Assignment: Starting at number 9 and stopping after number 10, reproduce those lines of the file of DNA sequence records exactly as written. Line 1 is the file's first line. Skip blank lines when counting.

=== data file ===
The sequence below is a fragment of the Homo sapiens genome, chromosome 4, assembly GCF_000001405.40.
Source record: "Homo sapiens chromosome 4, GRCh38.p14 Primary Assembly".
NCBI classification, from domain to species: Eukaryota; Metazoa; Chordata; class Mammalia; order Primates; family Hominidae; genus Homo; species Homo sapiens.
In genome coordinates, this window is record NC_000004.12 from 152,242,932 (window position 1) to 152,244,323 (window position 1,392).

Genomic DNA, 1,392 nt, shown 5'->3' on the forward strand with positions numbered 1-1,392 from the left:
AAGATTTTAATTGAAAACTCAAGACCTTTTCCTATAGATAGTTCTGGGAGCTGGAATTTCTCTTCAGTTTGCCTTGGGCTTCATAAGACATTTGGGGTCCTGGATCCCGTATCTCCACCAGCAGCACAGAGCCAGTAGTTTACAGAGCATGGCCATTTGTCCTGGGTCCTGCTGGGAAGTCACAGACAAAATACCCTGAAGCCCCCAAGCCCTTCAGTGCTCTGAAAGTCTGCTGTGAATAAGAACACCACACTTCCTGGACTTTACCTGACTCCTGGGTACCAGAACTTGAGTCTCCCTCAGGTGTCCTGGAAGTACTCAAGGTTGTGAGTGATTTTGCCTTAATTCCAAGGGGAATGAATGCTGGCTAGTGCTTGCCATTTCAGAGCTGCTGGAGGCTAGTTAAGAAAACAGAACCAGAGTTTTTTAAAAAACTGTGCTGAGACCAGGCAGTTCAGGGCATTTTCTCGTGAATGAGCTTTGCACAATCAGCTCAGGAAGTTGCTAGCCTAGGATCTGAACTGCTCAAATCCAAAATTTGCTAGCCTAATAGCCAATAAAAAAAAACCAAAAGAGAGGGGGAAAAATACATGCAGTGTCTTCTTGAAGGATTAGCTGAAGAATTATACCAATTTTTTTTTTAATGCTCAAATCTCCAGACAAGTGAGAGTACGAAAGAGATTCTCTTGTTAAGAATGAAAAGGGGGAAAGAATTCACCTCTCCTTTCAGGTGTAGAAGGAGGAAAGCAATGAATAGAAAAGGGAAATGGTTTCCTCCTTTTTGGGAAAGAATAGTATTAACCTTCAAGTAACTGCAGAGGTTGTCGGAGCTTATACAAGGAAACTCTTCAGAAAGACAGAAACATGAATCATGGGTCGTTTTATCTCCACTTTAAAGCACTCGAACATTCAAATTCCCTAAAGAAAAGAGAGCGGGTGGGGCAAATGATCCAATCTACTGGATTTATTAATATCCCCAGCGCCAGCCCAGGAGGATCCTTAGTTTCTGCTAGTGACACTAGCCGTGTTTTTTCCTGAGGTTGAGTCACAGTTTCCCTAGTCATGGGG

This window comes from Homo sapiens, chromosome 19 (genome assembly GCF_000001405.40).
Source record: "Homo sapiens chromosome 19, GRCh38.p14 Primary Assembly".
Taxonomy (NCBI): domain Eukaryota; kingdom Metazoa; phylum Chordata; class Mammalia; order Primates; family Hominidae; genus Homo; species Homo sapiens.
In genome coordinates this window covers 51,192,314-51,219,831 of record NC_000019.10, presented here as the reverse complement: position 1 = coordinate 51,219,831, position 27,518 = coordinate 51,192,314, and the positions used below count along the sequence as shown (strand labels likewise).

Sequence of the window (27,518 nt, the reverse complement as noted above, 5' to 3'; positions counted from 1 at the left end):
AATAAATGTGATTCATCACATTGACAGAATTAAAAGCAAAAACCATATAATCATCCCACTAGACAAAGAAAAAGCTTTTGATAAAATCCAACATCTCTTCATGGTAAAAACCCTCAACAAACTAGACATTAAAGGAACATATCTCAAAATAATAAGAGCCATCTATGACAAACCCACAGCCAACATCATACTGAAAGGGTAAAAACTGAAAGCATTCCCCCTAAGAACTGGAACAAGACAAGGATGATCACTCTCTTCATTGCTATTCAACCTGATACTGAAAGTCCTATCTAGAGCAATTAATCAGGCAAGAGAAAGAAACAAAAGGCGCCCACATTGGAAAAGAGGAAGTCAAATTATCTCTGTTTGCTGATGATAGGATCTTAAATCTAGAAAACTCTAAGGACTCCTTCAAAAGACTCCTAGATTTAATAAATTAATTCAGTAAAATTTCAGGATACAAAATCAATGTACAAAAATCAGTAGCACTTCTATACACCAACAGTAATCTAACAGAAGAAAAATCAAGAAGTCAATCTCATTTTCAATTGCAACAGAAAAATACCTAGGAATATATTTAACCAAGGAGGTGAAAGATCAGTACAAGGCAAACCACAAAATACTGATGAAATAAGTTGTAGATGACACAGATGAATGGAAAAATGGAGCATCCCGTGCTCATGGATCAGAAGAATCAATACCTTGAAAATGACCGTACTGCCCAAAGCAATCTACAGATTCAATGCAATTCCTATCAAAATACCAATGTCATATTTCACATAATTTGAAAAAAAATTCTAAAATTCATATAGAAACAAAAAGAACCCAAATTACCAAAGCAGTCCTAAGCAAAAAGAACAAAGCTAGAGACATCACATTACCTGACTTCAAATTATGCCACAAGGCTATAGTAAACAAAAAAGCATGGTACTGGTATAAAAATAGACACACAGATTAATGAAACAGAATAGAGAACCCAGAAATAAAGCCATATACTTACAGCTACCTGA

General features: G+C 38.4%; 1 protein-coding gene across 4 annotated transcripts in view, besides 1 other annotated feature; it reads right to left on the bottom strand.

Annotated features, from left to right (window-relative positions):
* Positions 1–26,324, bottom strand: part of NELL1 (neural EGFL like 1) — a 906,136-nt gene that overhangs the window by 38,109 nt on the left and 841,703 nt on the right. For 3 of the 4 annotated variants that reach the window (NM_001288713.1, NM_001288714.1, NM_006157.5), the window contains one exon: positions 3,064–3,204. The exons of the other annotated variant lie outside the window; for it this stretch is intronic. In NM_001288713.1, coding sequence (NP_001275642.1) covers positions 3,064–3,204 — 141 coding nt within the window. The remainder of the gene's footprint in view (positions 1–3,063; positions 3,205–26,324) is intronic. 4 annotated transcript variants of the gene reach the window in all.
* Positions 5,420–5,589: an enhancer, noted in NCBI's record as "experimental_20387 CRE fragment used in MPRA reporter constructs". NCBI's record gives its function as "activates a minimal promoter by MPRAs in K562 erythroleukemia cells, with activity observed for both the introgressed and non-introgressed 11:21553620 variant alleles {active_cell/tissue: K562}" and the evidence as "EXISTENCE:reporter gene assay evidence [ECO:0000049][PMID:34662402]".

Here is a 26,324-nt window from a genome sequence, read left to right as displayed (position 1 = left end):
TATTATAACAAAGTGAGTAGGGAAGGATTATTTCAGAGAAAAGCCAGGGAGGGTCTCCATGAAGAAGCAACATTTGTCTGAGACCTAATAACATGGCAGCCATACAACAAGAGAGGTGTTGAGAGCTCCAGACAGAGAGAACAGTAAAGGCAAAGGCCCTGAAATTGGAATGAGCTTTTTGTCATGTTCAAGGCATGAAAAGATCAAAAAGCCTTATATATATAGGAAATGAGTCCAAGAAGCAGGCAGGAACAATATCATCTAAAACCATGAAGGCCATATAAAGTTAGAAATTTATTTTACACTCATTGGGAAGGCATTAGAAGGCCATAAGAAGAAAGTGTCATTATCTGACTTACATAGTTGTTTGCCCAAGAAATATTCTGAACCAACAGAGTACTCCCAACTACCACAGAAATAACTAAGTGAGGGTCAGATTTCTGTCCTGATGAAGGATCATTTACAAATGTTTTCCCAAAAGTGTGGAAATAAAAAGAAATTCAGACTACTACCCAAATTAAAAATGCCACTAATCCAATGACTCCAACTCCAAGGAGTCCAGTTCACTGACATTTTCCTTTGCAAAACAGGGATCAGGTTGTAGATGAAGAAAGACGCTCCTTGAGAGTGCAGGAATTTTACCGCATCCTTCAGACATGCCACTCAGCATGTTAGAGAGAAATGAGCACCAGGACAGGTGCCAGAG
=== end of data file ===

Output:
Taxonomy (NCBI): domain Eukaryota; kingdom Metazoa; phylum Chordata; class Mammalia; order Primates; family Hominidae; genus Homo; species Homo sapiens.
In genome coordinates this window covers 51,192,314-51,219,831 of record NC_000019.10, presented here as the reverse complement: position 1 = coordinate 51,219,831, position 27,518 = coordinate 51,192,314, and the positions used below count along the sequence as shown (strand labels likewise).